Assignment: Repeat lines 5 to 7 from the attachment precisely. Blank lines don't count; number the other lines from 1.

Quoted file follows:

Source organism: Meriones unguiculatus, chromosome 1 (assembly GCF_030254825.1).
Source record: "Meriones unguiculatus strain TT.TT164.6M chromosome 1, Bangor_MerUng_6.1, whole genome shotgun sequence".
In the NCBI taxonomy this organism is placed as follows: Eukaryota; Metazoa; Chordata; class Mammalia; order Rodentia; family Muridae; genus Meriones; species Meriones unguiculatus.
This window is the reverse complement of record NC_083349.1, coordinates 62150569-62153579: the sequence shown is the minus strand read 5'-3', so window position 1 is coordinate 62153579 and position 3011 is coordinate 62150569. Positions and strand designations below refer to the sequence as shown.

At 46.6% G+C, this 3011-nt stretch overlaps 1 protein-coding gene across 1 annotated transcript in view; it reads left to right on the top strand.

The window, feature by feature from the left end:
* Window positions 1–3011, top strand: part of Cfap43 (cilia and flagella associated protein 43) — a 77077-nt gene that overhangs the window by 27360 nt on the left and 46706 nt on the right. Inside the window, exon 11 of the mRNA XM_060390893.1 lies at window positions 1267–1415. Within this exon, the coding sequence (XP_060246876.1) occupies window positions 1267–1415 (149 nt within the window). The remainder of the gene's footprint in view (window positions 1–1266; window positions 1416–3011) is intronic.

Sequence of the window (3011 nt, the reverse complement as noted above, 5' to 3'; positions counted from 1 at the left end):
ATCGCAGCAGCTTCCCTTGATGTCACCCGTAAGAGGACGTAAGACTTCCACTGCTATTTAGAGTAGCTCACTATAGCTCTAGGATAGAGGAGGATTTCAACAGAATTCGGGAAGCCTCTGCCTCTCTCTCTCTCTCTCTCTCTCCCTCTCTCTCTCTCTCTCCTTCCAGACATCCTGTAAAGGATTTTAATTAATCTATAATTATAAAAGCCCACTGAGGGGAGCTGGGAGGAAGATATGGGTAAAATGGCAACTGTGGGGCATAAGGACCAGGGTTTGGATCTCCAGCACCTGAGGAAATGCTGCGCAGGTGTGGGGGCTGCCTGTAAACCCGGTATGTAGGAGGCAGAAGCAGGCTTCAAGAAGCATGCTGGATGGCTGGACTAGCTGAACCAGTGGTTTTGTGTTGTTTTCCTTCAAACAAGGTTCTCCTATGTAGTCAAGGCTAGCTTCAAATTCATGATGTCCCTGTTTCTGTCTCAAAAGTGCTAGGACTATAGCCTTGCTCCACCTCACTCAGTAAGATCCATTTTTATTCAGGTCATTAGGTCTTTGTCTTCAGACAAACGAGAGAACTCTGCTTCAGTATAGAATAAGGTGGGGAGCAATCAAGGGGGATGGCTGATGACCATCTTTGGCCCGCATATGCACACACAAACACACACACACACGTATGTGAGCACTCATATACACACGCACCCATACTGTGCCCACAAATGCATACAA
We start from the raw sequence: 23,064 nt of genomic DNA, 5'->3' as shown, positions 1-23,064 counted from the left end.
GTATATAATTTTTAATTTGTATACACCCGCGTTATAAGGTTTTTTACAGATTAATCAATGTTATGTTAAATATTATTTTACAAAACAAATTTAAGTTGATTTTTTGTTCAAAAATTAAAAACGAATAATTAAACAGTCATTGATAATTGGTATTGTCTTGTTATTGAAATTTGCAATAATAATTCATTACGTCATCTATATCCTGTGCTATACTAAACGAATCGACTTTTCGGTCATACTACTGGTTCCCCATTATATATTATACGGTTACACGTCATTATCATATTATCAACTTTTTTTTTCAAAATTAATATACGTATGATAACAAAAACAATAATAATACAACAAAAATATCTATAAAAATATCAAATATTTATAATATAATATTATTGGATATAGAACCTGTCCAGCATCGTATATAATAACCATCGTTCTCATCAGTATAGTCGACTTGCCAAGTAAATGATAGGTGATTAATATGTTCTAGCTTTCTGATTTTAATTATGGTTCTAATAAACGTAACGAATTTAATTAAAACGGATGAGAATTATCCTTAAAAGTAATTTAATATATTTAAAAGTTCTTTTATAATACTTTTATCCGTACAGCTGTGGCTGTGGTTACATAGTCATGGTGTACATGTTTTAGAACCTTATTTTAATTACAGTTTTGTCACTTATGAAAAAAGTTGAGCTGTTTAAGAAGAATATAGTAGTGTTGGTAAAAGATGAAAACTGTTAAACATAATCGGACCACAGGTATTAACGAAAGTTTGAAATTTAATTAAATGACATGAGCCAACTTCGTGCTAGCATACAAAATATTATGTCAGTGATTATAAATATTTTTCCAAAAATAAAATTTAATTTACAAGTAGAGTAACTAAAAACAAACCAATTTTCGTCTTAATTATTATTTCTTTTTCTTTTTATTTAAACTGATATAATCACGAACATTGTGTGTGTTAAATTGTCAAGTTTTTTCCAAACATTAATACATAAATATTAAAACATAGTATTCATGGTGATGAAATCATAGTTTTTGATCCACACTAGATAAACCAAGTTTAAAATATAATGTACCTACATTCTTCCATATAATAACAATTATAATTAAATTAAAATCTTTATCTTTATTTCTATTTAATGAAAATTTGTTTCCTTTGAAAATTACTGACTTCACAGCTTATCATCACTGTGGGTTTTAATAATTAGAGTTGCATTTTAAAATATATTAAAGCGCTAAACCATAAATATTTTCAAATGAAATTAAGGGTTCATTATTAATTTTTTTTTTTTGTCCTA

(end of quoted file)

At 46.6% G+C, this 3011-nt stretch overlaps 1 protein-coding gene across 1 annotated transcript in view; it reads left to right on the top strand.

The window, feature by feature from the left end:
* Window positions 1–3011, top strand: part of Cfap43 (cilia and flagella associated protein 43) — a 77077-nt gene that overhangs the window by 27360 nt on the left and 46706 nt on the right. Inside the window, exon 11 of the mRNA XM_060390893.1 lies at window positions 1267–1415. Within this exon, the coding sequence (XP_060246876.1) occupies window positions 1267–1415 (149 nt within the window). The remainder of the gene's footprint in view (window positions 1–1266; window positions 1416–3011) is intronic.